This plant needs part shade to shade in my location. Jowever, with too much shade, it does not bloom profusely. It needs spaced from 1 foot to 2 feet apart. It is a native plant that can be found growing in woodlands and hilly slopes in the Edwards Plateau Region of Texas as well as other poarts of east and south Texas. I have found that it perforns better in poorer drier soil; otherwise, it becomes leggy, the leaves become speckled with light green spots and the blooms are fewer. It has a high deer resistance due to the pumgent odor of its leaves. It is a short lived perennial that reeed profusely. To encourage fullness, prune it removing the top half at the end of May. After the first frost has browned its leaves or in mid-winter, cut it to about 3" from the ground. It is one of my best butterfly attractors.
On Apr 14, 2007, subzerox2 from Gaithersburg, MD wrote:
Grows quickly and has attractive red blooms. I initially planted a mass of them after reading about their ability to attract hummingbirds. Interestingly enough, while I did notice the resident hummingbirds checking the red blooms out ever so briefly, they seemed to quickly bypass them in favor of dining on the red monarda not far away.
However I was quite pleasantly surprised when I saw that these salvia had attracted the first tiger swallowtail I've seen in my garden! There would be one or two tiger swallowtails at the "lady in red" salvia patch daily during the summer and they'd stay for seemingly hours. Bees also tended to visit in frequency.
On Nov 8, 2003, TerriFlorida from Plant City, FL wrote:
I've grown S. coccinea for more than ten years. The one I have is brilliant red, and proved tougher than the pink form. I just bought the white form, and so far it is doing great, but the jury's still out for it.
Texas sage is tough and tolerant. Here in west central Florida it is perennial, and reliably so. At my old place, I left a plant that was at least nine years old, growing happily in partial shade (afternoon sun) under a Valencia orange tree.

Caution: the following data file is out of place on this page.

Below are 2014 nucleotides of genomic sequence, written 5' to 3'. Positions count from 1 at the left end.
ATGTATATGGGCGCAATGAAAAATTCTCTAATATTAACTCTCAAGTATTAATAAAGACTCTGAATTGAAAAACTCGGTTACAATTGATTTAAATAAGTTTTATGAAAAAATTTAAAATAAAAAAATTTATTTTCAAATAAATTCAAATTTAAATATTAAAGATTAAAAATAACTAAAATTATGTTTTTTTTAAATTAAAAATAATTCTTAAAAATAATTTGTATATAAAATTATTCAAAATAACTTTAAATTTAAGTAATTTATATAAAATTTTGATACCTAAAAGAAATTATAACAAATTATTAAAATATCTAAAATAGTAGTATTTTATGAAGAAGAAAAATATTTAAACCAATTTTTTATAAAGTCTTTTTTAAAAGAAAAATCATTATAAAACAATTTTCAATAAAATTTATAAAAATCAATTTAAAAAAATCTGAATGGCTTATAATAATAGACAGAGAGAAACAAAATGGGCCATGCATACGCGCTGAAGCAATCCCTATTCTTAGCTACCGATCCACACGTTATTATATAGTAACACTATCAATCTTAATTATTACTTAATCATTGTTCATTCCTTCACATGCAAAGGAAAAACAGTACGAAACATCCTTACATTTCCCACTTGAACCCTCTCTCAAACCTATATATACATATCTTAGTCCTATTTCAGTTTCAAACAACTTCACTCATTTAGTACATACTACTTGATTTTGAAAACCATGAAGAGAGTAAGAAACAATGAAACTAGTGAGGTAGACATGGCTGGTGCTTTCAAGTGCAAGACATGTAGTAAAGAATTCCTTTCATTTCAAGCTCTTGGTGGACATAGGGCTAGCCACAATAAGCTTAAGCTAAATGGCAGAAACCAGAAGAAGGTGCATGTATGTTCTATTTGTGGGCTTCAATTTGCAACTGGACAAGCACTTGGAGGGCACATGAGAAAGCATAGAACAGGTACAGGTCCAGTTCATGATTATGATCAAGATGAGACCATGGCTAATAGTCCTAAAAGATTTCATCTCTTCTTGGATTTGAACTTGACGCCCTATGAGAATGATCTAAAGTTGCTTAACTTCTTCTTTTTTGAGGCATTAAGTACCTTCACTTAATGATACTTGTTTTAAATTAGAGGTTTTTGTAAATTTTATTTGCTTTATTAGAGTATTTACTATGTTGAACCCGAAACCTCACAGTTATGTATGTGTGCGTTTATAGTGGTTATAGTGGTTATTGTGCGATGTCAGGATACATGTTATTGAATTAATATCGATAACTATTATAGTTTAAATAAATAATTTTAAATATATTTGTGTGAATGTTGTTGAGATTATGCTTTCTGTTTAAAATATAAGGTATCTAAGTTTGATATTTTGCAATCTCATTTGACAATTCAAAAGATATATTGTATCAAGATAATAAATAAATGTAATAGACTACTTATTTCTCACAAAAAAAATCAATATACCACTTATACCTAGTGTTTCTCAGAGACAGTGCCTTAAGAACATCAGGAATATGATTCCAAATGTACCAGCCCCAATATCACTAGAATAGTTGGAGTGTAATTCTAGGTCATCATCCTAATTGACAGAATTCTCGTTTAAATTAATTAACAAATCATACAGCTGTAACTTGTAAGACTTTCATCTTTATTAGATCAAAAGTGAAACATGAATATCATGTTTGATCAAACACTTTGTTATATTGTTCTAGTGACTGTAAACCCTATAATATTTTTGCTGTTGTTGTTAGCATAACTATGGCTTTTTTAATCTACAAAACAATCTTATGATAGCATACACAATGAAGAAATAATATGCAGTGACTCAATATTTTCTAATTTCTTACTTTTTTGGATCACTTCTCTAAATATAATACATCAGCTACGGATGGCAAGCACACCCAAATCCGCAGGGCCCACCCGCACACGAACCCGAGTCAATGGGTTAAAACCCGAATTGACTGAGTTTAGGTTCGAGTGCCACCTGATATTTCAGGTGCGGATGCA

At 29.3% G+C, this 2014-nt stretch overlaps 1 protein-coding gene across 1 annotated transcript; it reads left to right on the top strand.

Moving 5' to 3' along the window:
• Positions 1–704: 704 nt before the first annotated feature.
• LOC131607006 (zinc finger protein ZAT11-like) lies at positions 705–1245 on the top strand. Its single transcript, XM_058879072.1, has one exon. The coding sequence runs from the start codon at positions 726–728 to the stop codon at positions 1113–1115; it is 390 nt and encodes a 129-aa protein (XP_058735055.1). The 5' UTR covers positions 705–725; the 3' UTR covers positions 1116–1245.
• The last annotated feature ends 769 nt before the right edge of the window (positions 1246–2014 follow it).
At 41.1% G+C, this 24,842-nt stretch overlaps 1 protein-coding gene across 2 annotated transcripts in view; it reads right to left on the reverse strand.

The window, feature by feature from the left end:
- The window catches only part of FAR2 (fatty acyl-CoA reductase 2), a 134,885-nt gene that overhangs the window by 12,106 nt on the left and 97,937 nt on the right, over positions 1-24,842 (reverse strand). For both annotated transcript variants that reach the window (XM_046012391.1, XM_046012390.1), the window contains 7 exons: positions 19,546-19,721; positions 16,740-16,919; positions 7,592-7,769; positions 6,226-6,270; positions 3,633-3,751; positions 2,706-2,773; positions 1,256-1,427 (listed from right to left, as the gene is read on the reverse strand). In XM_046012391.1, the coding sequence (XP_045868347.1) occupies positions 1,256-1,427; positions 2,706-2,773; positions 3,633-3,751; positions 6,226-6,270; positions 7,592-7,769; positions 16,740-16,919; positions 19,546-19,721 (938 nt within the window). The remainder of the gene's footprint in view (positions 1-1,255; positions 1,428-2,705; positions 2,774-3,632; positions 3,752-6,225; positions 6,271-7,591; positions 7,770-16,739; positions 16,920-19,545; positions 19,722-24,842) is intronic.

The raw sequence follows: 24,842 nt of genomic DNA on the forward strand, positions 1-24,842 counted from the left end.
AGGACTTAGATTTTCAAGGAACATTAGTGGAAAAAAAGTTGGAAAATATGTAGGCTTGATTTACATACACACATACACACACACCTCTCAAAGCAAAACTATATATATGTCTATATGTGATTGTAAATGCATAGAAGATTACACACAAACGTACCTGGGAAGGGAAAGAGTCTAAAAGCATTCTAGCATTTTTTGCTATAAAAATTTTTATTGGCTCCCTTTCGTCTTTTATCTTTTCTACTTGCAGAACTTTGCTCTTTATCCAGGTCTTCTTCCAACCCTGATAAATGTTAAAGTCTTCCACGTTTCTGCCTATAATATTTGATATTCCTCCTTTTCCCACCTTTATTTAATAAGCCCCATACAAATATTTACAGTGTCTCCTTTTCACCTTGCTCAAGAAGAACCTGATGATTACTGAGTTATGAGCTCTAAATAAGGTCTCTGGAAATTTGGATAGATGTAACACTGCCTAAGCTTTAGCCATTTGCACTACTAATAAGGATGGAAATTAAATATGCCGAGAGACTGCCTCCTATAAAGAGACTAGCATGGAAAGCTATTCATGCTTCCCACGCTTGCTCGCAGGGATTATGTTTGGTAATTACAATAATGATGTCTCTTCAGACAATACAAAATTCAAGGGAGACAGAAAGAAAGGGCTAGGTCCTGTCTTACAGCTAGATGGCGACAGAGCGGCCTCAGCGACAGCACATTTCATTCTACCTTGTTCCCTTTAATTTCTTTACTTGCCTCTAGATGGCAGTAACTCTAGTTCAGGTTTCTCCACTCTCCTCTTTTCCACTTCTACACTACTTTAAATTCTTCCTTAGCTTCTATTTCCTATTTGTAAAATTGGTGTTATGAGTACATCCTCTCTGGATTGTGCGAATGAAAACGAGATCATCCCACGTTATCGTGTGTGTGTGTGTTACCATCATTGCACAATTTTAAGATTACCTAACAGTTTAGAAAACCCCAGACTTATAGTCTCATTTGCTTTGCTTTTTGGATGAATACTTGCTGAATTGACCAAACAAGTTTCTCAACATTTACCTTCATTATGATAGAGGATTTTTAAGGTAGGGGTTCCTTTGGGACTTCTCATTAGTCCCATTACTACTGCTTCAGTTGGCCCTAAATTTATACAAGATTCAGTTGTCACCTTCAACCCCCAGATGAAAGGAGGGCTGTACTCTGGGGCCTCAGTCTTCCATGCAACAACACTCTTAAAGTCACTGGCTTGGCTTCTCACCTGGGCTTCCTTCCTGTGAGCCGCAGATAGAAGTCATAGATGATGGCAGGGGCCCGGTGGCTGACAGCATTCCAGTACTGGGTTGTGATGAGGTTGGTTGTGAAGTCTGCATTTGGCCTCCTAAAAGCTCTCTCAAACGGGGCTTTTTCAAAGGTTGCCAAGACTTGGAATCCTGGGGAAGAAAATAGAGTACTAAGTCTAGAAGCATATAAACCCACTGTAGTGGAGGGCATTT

I didn't have to try to pot one to bring to the new place, I knew a seedling would come up in a pot of something else. One less pot to move was GOOD. I found three, and they were very welcome. The seedlings are easy to pull where you don't want them, and easy to move to where you do. They much prefer good drainage and better dirt, and grow best in six hours of direct sun.
If you like red, and you like red during all warm months, this is a good plant to have. It is one of about a dozen plants I wouldn't garden without.
On Jan 9, 2003, ButterflyGardnr from Orlando, FL (Zone 9b) wrote:
This plant is well-suited for xeriscaping being drought-tolerant. The natural form has an intense red blossom which hummingbirds and butterflies love. It is very striking when planted in large groupings. It is considered a short-lived perennial and will reseed itself. Pruning of the spent flowers will promote flowering.
Approximately 18" X 18". Reseeding tender perennial. May be sheared to keep shorter. Very easy to grow. In Texas, we usually treat it as an annual.
Nice flowering color.
This plant has been said to grow in the following regions:
Auburn, Alabama Harvest, Alabama Saraland, Alabama Satsuma, Alabama Chandler, Arizona Phoenix, Arizona (2 reports) Bryant, Arkansas Morrilton, Arkansas , California Del Rey Oaks, California Garden Valley, California Jacumba, California Los Angeles, California Merced, California Ridgecrest, California Sacramento, California Salinas, California Bartow, Florida Belleair Bluffs, Florida Boyette, Florida Campbell, Florida Cutler Ridge, Florida Deltona, Florida Fort Myers, Florida Jacksonville, Florida Juno Beach, Florida Keystone Heights, Florida Macgregor, Florida Miami, Florida Naples, Florida New Port Richey, Florida Pensacola, Florida Pinellas Park, Florida Plant City, Florida Rockledge, Florida Royal Palm Beach, Florida South Daytona, Florida Sunset, Florida Trenton, Florida Wesley Chapel, Florida Dallas, Georgia Rockford, Illinois Springfield, Illinois Oak Park, Indiana Overland Park, Kansas Hebron, Kentucky Prospect, Kentucky Fort Polk South, Louisiana New Orleans, Louisiana Slidell, Louisiana Laytonsville, Maryland Florence, Mississippi Madison, Mississippi Mathiston, Mississippi St Louis, Missouri Princeton Junction, New Jersey La Luz, New Mexico , New York Chapel Hill, North Carolina Greensboro, North Carolina Fairport Harbor, Ohio Hugo, Oklahoma Portland, Oregon Florence, South Carolina Okatie, South Carolina Seabrook, South Carolina Algood, Tennessee Arlington, Texas Austin, Texas Beaumont, Texas Belton, Texas Benbrook, Texas Bulverde, Texas Dallas, Texas Dalworthington Gardens, Texas De Leon, Texas Doyle, Texas Edcouch, Texas Elgin, Texas Fate, Texas Flint, Texas Fort Worth, Texas (2 reports) Grand Prairie, Texas Houston, Texas (2 reports) Lampasas, Texas Longview, Texas Lubbock, Texas Mont Belvieu, Texas Palm Valley, Texas Richardson, Texas Rockport, Texas Round Rock, Texas San Antonio, Texas Santa Fe, Texas Spring, Texas Stagecoach, Texas Sunset Valley, Texas Windcrest, Texas Farr West, Utah Arlington, Virginia Jolivue, Virginia Lincolnia, Virginia Kalama, Washington Vashon, Washington